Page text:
By Mary O’KEEFE
On Tuesday, Congressman Adam Schiff announced the winners of the Congressional Student STEM (Science, Technology, Engineering and Mathematics)Challenge at the Theodore von Karmen Auditorium at the Jet Propulsion Laboratory.
Crescenta Valley High School students were awarded second and third place in this first Congressional challenge whose purpose is to highlight and encourage students in the fields of STEM. The first place winner was a team from Hollywood High School.
In February, high school students across the nation were challenged by Congress to come up with a software application for mobile, tablet or computer devices. The theme this year was to identify a need in the lives of the students and produce an application to fill that need.
“According to the Department of Education, only 16% of high school seniors are proficient in math or interested in a STEM career,” Schiff said. “Looking about the room today, you can see that number doesn’t reflect the schools in our area where there is great interest in science, part of which is because we see the miraculous work done in our own backyard [at JPL].”
Schiff represents the 28th Congressional District that includes La Crescenta, Glendale, Hollywood, La Cañada and Burbank. More students accepted the challenge in the 28th District than any other district. Students from Clark Magnet, Hollywood, Crescenta Valley, John Marshall, La Cañada and University high schools participated.
Samantha Englander, Laura Moreno, Javier Moro and Diego Tamayo from the Hollywood High School team won first place for #MYOOTD. The app allowed users to generate, save and try out new clothing outfits on their phones before buying or wearing them. Photos of their own clothes were uploaded onto their mobile device and then clothes they wanted to purchase could be added to see if it all works to make a complete outfit. It is a way to be organized and also, as they pointed out in their video, a way for companies to offer items for sale.
CVHS student Justin Park was awarded second place for his “Mission Multiplication” app. The app had the controller flying a space ship through an asteroid field. The player was given a multiplication problem at the top of the screen then had to fly the ship through a ring with the correct answer all the while avoiding the asteroids hurtling toward the ship.
CVHS student Trevor Fonda won third place for “A Knight’s Journey,” a theoretical challenge to create a sequence of moves of a knight on a chessboard to ensure that the knight, which moves in an L shape, visits each square only once.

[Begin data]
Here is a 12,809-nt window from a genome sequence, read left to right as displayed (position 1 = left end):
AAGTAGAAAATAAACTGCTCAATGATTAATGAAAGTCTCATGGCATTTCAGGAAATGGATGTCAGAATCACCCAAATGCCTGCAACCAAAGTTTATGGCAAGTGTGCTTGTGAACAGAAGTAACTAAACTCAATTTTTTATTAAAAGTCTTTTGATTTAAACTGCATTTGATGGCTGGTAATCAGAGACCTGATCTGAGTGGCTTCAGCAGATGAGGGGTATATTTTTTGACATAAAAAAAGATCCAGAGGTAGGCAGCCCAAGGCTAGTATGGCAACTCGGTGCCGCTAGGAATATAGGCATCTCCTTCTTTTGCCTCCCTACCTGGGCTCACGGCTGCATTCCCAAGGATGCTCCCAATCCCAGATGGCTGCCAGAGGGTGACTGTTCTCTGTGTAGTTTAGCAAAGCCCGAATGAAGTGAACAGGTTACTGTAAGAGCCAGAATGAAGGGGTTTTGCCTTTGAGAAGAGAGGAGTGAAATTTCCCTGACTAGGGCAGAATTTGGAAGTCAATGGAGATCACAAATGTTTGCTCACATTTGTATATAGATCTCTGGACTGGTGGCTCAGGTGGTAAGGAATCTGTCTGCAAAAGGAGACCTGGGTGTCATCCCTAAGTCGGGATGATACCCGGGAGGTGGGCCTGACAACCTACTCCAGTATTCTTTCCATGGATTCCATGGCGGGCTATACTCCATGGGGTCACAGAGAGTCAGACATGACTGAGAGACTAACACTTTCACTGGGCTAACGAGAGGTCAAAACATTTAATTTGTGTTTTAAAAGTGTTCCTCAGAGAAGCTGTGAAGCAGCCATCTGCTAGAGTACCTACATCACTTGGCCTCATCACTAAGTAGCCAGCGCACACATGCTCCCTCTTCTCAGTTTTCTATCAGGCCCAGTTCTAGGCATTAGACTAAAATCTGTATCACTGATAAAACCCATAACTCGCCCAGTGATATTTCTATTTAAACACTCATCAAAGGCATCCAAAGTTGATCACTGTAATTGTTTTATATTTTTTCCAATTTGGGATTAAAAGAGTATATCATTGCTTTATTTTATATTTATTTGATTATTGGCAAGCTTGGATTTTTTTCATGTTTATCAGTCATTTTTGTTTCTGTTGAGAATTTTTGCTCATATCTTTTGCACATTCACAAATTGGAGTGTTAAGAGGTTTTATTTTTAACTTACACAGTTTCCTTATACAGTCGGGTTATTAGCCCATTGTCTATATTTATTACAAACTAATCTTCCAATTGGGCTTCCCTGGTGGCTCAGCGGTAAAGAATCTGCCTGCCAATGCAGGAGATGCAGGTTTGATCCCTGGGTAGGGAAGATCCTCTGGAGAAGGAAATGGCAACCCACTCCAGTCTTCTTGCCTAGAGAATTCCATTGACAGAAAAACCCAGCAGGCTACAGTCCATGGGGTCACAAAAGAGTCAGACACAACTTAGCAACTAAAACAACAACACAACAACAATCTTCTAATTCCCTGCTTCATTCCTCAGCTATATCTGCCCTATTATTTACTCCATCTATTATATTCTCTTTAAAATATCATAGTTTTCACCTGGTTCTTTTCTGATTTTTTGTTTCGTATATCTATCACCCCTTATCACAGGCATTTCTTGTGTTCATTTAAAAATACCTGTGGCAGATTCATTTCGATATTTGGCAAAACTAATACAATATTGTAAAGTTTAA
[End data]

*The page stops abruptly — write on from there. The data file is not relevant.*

Everyone who participated also received recognition from Schiff. Leo Neat, a La Cañada High School junior, created a game app that was inspired by a confused frog.
“I watched this video of a frog biting a computer screen [because] there was a [virtual] ant on it,” Neat said of his inspiration.
From that, he created a game where “you smack little critters.”
The competition, at least to the students who attended JPL’s ceremony, did exactly what Schiff had hoped – made STEM challenging and fun.
For years Congress has had a Congressional Art Competition and Schiff has tried for about 10 years to create a challenge for STEM. Each time the proposal failed for him and others in Congress who had attempted it, until finally this year it passed.
Schiff has been a strong supporter of STEM in schools and a constant advocate for NASA/JPL and planetary research.
“As a nation, we may have slipped from the top of the field of STEM but I am assured by the students here today we can climb back up and reclaim our top spot,” Schiff told the JPL STEM audience.
As for the strong participation of his district, Schiff credits local high school students and teachers and his staff for getting the word out about the program.
“We have strong STEM families here,” he said.
“It is great to see young people engaged in this type of activity and creating new capabilities,” said Larry D. James, deputy director at JPL. “As we look to the future at JPL, [it] will be absolutely essential. Creativity and innovation is what we look for.”
The STEM competition will be different next year with a challenge that will inspire future innovators.
“I think [the competition] is an opportunity to learn, for [the students] to understand what it takes to be the best,” James said. “That is what we strive for at JPL – to be the best space exploration organization on the planet. It all plays into the future.”